We aim to support Frankfurt School students to act responsibly and to achieve first-class analytical skills as well as cutting-edge practical and conceptual knowledge. Throughout their university studies, they are accompanied by numerous members of Frankfurt School staff in order to receive the best knowledge and qualifications for their future entry to the business world. One offering included in this diverse set of support services is solution-focused counseling designed to encourage the personal development of our students – especially in cases when challenges appear as problems. It aims to shift “problem-talks” into “solution-talks”. As the name suggests, it is about being brief and focusing on solutions, rather than on problems. The pioneers of the Solution Focused Brief Therapy (SFBT) discovered that problems do not happen all the time – something I’m sure everybody would agree on. But in challenging times it can happen that the knowledge of how to solve problems – proved in many, many past situations – seems nowhere to be found: to the person involved, the problem appears to be permanent and everlasting. Who or what could help in these sorts of situations to achvieve change and a solution that works? Solution-focused counseling helps Frankfurt School students to think clearly and act in a healthy and positive way. In face-to-face interaction each student works out her/his own pathway towards a suitable solution. S/he is invited to rethink and answer questions like these:
- How would your best friend suggest you might better solve this problem?
- What is different for you during those times?
- What could be your strengths in regard to your problem?
- How can you demonstrate and apply your strengths more consistently?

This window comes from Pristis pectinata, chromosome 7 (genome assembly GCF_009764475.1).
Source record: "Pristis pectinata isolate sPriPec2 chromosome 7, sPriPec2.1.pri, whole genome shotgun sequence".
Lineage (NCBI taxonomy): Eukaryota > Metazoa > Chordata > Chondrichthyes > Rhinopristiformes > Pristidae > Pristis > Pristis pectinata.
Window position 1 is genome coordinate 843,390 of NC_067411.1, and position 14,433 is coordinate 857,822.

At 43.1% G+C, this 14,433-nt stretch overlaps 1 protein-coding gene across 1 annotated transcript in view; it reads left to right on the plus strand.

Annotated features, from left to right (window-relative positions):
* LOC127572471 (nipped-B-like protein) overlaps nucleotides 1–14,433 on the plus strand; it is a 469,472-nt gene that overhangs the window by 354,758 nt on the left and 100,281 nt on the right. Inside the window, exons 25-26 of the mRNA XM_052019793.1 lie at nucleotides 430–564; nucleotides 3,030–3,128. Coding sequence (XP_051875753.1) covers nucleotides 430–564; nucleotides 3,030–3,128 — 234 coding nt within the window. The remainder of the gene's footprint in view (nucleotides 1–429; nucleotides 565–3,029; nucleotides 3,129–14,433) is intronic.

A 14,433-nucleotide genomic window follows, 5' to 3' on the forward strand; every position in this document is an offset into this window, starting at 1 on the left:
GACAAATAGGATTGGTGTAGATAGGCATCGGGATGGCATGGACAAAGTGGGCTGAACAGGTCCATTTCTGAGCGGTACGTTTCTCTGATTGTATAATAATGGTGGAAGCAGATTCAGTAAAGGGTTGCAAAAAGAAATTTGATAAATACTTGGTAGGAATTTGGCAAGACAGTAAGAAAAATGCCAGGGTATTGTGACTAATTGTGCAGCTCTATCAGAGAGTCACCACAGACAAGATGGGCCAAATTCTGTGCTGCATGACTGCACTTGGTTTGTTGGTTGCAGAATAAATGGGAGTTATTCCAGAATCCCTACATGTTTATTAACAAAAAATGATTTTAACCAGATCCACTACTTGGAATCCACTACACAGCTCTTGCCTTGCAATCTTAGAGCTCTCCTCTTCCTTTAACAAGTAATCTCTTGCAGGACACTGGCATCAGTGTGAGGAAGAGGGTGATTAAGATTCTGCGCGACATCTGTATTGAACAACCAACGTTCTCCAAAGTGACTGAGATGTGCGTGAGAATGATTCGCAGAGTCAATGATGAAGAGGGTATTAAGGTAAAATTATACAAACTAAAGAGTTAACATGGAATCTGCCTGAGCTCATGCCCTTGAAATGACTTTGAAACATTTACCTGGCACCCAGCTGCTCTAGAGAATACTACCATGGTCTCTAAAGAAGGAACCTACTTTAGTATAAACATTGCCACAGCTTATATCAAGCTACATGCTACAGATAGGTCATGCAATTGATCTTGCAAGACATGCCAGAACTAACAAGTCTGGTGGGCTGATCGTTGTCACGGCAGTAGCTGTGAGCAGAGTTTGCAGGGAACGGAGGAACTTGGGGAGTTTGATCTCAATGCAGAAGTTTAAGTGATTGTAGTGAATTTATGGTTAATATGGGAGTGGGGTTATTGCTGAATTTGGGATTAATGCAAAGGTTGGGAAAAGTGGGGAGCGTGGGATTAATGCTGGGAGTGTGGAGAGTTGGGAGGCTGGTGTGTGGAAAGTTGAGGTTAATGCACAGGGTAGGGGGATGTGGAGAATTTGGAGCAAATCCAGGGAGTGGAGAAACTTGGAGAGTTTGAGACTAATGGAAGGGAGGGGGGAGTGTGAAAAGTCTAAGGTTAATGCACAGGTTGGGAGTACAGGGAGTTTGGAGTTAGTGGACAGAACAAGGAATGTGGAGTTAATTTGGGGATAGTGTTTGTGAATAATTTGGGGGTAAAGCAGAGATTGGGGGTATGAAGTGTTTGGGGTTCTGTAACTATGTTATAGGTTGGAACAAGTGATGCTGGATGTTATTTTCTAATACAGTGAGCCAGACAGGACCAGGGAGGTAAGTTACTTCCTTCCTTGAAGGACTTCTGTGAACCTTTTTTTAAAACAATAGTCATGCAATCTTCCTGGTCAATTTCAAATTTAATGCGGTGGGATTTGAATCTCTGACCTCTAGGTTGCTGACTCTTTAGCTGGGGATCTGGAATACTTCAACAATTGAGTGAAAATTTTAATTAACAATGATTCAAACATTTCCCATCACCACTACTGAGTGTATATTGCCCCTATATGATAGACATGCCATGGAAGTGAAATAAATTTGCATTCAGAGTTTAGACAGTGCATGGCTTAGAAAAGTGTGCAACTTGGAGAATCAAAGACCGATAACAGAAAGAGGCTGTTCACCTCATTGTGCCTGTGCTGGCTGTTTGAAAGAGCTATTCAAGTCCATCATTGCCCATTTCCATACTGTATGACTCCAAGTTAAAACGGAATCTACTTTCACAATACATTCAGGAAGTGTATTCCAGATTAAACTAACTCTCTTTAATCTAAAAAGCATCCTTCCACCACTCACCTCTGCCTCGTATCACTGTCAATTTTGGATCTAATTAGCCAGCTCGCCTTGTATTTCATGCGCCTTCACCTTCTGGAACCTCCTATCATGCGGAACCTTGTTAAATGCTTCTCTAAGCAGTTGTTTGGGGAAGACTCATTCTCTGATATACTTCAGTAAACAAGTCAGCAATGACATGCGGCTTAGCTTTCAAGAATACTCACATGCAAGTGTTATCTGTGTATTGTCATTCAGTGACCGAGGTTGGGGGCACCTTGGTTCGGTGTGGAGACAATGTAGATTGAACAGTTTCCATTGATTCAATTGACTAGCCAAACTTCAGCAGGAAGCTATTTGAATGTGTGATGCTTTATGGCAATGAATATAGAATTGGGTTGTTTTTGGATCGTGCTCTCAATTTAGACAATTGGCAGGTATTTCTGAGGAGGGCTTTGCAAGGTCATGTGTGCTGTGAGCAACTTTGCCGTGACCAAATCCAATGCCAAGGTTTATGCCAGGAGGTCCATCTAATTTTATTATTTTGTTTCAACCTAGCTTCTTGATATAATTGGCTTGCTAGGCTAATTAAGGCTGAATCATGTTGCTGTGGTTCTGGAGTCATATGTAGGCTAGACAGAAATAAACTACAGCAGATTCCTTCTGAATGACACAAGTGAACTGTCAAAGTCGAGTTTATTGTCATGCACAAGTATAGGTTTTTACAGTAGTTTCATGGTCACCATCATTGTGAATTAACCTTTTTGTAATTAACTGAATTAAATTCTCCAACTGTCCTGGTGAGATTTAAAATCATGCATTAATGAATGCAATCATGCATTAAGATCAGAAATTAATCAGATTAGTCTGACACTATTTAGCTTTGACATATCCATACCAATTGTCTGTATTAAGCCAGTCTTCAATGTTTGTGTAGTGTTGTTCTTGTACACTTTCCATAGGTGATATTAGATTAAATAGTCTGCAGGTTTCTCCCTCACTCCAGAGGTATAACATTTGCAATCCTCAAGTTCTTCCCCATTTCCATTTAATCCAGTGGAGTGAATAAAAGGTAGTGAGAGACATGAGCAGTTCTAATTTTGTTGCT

By asking these kinds of questions we invite the student to shift and re-focus her/his perspective towards a more helpful, pro-active attitude. The following example of a solution-talk session is meant to illustrate the way we work. (The following illustration is based on a real case. All items which could point out a named person are elliminated or heavyly transformed). Once there was a young female student who complained she felt absolutly worthless; all her motivation seemed to have disappeared and she did not know why she should continue her studies. She also mentioned her academic background, and I noticed that she was a highly successfully student with remarkable degrees. “Yes” – she agreed – “but for what are they good for?” I started by asking her to rate her energy level on a scale of one to ten. “Nearly empty,” she responded, “perhaps two to three.” Then I invitated her to recall a situation in her life which was a little bit better – may be a five or six. At first glance she was astonished, wondering why I would ask such a thing. But then a smile appeared on her face. “Ahh,” I said, “maybe you would like to tell me a little bit about that situation – what was different then compared to now?” I also asked her to change her position and to sit on any other empty chair of her choice in that room. I was very interested and asked her to tell me more. She remembered a situation she was an 8-year-old girl. Her parents got divorced during that time and she had asked her parents if she could attend a soccer camp many times. In the end, her mother agreed and the student explained how she felt uneasy joining this soccer camp at first. After some training sessions she really enjoyed playing. More and more, she was accepted by the boys in the camp because she played quite well; that realization was a secret joy, too. Her body language became more alive as she spoke to me. I asked if she could recall another stage of her life that was even better – perhaps a seven, maybe an eight on that ten-point scale? As she agreed I asked her to move to another empty chair in that room, and she described her a situation when she was 13 years old. At that age she loved sports in school and she was recognized as the fastest runner in school. The boys respected her even though they lost all running competions to her. She enjoyed her engergy so much, her discipline and her will to improve herself. Besides all of this she also became aware that searching for and finding new pathways in her life was what gave her energy back. I encouraged her to allow to herself to pause and enjoy this joyful state for a while. A big smile of pure pleasure illuminated her previously immobile face. I asked her: “Beeing aware of all of this – what would be your advice at level 8 to this young woman at level 2-to-3, who came in for that solution talk?” From this stage she encouaraged herself not to blame herself. She recalled something she experienced in this joyfull soccer training: to do your best, to colloborate, and finally to celebrate results as a team. And step by step, very carefully, she discovered what she was missing and what had to be done next. The solution-focussed counselling is not a miracle. It is rooted in the certainity that the client already has the capability to act in a successful way. Competencies are an inseparable part of his/her individual personality – because of this, s/he is often not consciously aware of them. Unfortunately, when a situation appears to be a severe problem, the person has limited or no access to this knowledge. This is what can be shifted! Solution-focussed counselling was invented two years ago at Frankfurt School. And the positive feedback from our students encourages us to proceed. It is free of charge to them and – of course – the talks are strictly confidential in order to provide sessions with a trusting environment. For more information, get in touch.